The Football Association has today announced that Hege Riise will manage Great Britain & Northern Ireland’s women’s football team at the upcoming Tokyo Olympic Games this summer.
Former Norway great Riise was always due to be a part of the staff in a coaching role of some sort, but as suspected will now assume the role of head coach. Former Chair of UK Sport and The FA’s current Director of Women’s Football Baroness Sue Campbell told the press that Riise’s pedigree made this a simple decision. She also acknowledged that adjusting to playing under a new manager can be difficult, and that having a level of continuity with Riise’s status as current England interim manager would help.
Riise knows what it takes to win the Olympics, having won gold at the 2000 Games in Sydney as a player with Norway, and also at London 2012 as assistant coach for the United States. Meanwhile, Team GB last competed at the Olympics in 2012, losing to eventual bronze-medalists Canada.
Speaking with EnglandFootball.org after the announcement on Wednesday, Baroness Campbell ensured that all the FAs in the UK will offer Riise their full support and that internal targets won’t be set.Embed from Getty Images
She said: “We have the aspiration to win tournaments we’re in. The Football Association has launched a new national strategy which is very clear that one of the major game-changers in the next six years is the men’s and women’s teams winning a major tournament. This is a major tournament. So, our aspiration is to go there and to win.
“But that doesn’t mean we’ll be pressuring Hege or the staff. I think you — listening to her — already understand, she is a winner. She knows what it is to win; she wants to win; and I think she’ll do everything in her power to win. She doesn’t need pressure from me or anyone else.
“And I think the other thing that is very important, as she’s said a number of times, is making sure this is a positive and enjoyable experience, as well as staying focused and very clear about what our goal is.”
The complex workings of the United Kingdom and the countries within has always caused a slight tension between UK sports bodies, the IOC and footballing governing bodies like FIFA. Both Campbell and Riise were keen to note that all four FAs are in total agreement that the campaign must be competitive rather than diplomatic. Players will be picked on form and ability, not which of the home nations they are from. Campbell even went so far as to admit that the “majority of players will be English.”Embed from Getty Images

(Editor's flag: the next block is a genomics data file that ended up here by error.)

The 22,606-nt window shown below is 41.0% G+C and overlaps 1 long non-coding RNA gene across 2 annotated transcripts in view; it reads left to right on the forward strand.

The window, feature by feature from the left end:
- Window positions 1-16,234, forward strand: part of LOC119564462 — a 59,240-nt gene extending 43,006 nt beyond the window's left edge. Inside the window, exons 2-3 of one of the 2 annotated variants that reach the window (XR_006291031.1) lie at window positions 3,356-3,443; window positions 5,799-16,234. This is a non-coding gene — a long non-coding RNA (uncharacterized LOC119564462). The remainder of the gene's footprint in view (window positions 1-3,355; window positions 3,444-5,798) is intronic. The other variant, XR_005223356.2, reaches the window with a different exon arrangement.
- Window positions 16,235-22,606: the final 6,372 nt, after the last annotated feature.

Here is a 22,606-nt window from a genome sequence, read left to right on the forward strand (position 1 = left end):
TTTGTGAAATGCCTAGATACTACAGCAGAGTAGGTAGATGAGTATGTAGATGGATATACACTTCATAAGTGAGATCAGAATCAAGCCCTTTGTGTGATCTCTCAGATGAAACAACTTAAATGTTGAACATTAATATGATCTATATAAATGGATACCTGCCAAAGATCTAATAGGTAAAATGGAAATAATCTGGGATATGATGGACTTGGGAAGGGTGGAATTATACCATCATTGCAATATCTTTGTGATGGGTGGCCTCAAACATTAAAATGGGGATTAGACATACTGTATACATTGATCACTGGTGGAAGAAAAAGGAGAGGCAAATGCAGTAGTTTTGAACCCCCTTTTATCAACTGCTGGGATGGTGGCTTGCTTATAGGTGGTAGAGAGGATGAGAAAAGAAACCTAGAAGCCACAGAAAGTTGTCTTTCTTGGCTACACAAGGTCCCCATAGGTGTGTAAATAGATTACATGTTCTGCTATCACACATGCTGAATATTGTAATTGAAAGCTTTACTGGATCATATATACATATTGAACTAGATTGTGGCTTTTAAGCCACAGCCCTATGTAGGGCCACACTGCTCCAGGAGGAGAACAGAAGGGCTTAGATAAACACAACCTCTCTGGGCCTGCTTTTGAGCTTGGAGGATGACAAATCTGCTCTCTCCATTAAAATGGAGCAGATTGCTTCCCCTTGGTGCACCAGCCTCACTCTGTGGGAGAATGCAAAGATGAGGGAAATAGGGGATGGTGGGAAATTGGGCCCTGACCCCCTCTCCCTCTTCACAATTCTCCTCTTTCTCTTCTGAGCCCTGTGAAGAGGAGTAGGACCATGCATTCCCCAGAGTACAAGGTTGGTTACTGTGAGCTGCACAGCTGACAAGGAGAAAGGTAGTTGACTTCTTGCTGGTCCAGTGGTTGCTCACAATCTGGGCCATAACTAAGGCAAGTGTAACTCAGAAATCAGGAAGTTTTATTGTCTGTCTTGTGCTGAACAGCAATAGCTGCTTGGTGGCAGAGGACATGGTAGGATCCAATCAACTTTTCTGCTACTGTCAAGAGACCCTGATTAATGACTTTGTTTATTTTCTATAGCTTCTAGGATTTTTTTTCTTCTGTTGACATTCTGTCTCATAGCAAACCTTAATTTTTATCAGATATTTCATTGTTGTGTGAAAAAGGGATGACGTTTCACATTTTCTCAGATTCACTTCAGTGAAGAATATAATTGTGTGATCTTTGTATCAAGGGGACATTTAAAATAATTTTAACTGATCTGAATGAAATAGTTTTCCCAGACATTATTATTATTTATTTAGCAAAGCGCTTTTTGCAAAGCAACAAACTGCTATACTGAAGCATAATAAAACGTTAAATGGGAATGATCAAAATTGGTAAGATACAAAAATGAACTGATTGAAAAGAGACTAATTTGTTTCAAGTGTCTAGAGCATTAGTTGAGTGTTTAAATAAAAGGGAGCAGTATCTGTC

With that in mind, newly unveiled manager Riise told EnglandFootball.org that any England players selected can indeed see the Olympics campaign as added experience ready for a Euros on home soil next summer, as well as taking it seriously as a major tournament in its own right.
“All the experience that the players get playing in big tournaments is adding to their experience,” Riise said. “For English players that go to Olympics and will be going for the Euros, that’s major experience that they get. The Euros is a totally different tournament, but like everything you add to your experience [to] bring you one step further. This is a good tournament and experience going forward.”
Campbell also revealed that while there had never been an open applications procedure for this role, a number of applicants did come forward. She was eager to assert that every applicant was given suitable feedback as to why they were or weren’t selected.Embed from Getty Images
She also said that the final squad will be announced in May, and that the one friendly on home soil planned for before they depart for Japan will involve the final squad rather than a preliminary squad. The opponents for that match are still undecided.
By the end of this week, a long-list of potential players will be cut to a shorter preliminary list of 35 players. However, the identities of the personnel included won’t be made public. The final squad size will be just 18 players drawn from Great Britain & Northern Ireland. In addition to this, there will be four reserves who will travel out with the team in case anyone picks up an injury.
Before that, Riise has an England camp to look forward to in April, when the Lionesses are set to play a friendly against Canada. It will be her second match at the helm following last month’s 6-0 demolition of Northern Ireland.